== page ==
With lockdown easing,  I got together with my band The Tendrils and we had a summer launch on a beach in Norfolk.  A secret gig for our Kickstarter crowd – it was lovely - but by the end of the campaign I was burnt out. I hadn’t been on a road trip since 2019 and   was missing it. Where could I for some r & r ?  How far could I drive in the United Kingdom? It was either John O’Groats or Land's End.  I found out about the NC500, bought a one-person tent, read up on wild camping in Scotland and a few days after the beach gig was off to the highlands with my faithful dog Cass.

It was another road less travelled – from the first scary but beautiful night sleeping on a beach on the east coast, to the incredible west coast and the Middle Earth nooks we found.

One woman and her dog – a road trip I’ll never forget.


Road Less Travelled – US Road Trip Part 2 

On my first trip I was introduced to Abby Dees, an LA radio presenter on IMRU KPFK through a mutual friend of ours, Viv Thomas. Viv had thought it'd be a great idea if Abby interviewed me for her radio show when I got to LA.  Abby and I started messaging, she offered me her vintage Martin for the session, we bonded over the Beatles, and soon we were like long lost friends. Only we'd never met. When we finally did, outside the Chinese Theatre just before taking me to the Hollywood Bowl as welcome gift, it was like we were family.  As I was leaving LA she offered me a place to stay if I ever returned, so when Hutch suggested we should record some of the road songs,  it all kind of into place. 

I planned it for the week of both Abby and my birthday. We celebrated Abby’s watching Linda Ronstadt's ‘The Sound of My Voice’, then  spent the next two days in the studio with Hutch’s musical family: Tony Braunagel, Diego ‘El Twanguero’ Garcia and Johnny Lee Schell. It was possibly the best birthday I could have wished for.

The following day I turned 50. Abby, her wife and I hiked to the Hollywood sign in the morning, watched the sun set at the Griffith Observatory, drank apéritifs at Château Marmont and finished with dinner at Lemmy’s old hangout. It was pretty epic. 

The next day I hit the road for a second solo trip, this time driving 1300 miles in Abby’s Audi through deserts and up the scenic 395 to Independence. Driving into Yucca Valley that first day,  a song started to brew. By the end of my adventure, I had a completed song cycle – ten glorious road songs.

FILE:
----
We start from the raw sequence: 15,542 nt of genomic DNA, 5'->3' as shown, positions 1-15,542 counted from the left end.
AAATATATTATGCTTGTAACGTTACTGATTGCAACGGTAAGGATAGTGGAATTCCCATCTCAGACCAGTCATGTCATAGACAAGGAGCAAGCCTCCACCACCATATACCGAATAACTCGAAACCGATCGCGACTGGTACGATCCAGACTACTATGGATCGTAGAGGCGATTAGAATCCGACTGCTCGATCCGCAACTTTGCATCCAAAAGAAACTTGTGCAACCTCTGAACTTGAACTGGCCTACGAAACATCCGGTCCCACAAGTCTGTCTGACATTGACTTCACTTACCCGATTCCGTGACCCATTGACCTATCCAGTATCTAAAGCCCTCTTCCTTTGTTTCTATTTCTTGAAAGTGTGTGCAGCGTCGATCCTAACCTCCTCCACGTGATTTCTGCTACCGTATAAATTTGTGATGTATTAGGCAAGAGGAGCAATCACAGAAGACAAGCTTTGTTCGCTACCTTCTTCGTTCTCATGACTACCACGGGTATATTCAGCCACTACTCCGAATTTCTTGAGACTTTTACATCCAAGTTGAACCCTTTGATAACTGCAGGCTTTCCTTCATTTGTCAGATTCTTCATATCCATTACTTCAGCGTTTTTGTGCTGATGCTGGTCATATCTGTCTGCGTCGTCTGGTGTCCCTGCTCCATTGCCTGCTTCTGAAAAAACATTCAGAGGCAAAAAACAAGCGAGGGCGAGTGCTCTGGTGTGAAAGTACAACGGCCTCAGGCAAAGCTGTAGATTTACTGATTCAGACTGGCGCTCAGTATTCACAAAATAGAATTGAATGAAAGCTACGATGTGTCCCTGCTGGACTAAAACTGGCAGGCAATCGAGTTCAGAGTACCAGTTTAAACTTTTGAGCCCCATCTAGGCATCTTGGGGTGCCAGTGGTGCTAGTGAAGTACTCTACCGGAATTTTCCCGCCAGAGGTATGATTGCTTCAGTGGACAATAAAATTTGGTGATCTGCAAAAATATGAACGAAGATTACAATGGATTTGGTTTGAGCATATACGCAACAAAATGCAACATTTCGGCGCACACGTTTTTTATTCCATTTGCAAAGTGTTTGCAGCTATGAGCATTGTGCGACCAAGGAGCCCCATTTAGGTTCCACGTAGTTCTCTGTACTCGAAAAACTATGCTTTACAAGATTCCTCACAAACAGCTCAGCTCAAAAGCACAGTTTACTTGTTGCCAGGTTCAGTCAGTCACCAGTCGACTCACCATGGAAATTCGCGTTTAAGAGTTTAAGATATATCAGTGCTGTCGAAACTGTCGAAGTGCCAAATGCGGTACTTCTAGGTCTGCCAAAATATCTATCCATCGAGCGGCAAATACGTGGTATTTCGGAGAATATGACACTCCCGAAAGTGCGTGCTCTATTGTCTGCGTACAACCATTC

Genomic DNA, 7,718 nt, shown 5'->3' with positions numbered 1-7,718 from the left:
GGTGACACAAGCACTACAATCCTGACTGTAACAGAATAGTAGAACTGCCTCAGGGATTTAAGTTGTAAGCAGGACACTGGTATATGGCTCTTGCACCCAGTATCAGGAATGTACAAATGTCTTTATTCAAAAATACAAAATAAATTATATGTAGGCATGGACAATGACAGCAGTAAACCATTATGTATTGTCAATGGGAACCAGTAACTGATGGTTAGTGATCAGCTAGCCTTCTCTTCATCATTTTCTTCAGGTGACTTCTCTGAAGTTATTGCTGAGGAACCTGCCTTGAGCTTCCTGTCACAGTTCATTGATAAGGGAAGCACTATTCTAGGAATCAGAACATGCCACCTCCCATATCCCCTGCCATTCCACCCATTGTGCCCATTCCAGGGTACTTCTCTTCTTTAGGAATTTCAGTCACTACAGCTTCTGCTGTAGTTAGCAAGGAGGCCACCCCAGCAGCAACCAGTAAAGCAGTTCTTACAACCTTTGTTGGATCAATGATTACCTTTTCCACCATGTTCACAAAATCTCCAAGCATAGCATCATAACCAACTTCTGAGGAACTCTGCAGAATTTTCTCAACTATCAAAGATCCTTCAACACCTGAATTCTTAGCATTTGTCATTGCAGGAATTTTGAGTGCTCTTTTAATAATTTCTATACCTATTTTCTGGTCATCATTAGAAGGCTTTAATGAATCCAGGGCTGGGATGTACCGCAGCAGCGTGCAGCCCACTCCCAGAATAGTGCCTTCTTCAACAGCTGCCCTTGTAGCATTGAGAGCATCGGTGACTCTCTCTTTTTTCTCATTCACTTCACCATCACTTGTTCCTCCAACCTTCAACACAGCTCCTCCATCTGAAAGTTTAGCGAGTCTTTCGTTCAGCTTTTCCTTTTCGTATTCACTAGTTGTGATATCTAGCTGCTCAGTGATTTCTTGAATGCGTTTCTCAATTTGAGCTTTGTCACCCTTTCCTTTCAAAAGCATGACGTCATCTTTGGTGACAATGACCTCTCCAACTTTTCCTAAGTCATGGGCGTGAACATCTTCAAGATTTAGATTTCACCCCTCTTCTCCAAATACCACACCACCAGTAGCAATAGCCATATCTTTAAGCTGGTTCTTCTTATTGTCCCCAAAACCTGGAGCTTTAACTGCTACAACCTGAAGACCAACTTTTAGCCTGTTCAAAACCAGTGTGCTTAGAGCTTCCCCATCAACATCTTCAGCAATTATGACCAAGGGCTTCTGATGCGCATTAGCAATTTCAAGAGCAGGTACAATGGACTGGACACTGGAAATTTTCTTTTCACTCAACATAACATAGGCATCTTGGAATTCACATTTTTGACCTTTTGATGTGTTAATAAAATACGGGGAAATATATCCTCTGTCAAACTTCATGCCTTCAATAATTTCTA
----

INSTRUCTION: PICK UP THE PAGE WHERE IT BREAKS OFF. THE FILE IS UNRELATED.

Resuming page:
When I got home, I promised myself I’d pay all the kindness I'd received forward by making it into an album and book about the experience. A kind of ‘How to Fight Loneliness and Get Over a Broken Heart - With a Little Help From My Friends.' 

Road Less Travelled – US Road Trip Part 1 

Starting from the beginning, although not quite the beginning since that started a long time ago musically, my own Road Less Travelled began like this.

On August 8th, 2019, I went on an odyssey following in the footsteps of Jack Kerouac’s book ‘Big Sur’. My idea – to heal my broken heart by connecting with and befriending as many strangers as possible, taking the road less travelled and maybe writing a song or two on the way.

I travelled with a miniature guitar,  a suitcase on wheels and blind faith I’d be okay. I had friends in the UK and US who helped by hooking me up with places to crash and people to meet. My friend Hutch, bassist with Bonnie Raitt, even gave me the keys to his house when I got to LA. 

In 20 days, I travelled 2400 miles on the California Zephyr from Chicago to San Francisco then drove 1700 miles around California solo. The first song appeared in Heathrow departure lounge and continued over the Atlantic all the way to Chicago.  After that, songs came in San Francisco, Carmel, Yosemite, Sequoia and Big Sur.   Each day – each new song – I shared on social media. I’d never felt so prolific, so naked, and so wide awake. 

On the road, I guess I had a spiritual awakening. Seemed like the more open hearted I became, the more kindness I'd receive from strangers, along with random serendipitous happenings and songs.  By  day 20, returning home to the UK,  I had 5 new and a plan to return to demo them 2 months later with Hutch.

You can see some of it in my mini film The Road Less Travelled film, a snapshot of the first few days travelling, and  the story behind the song  ‘Home Is Your Shoulder’. That song began on day 6, in Fort Mason Park after visiting Alcatraz in the morning, and was finished the next day at Fort Point. I released a lockdown version of it with Hutch in November 2020.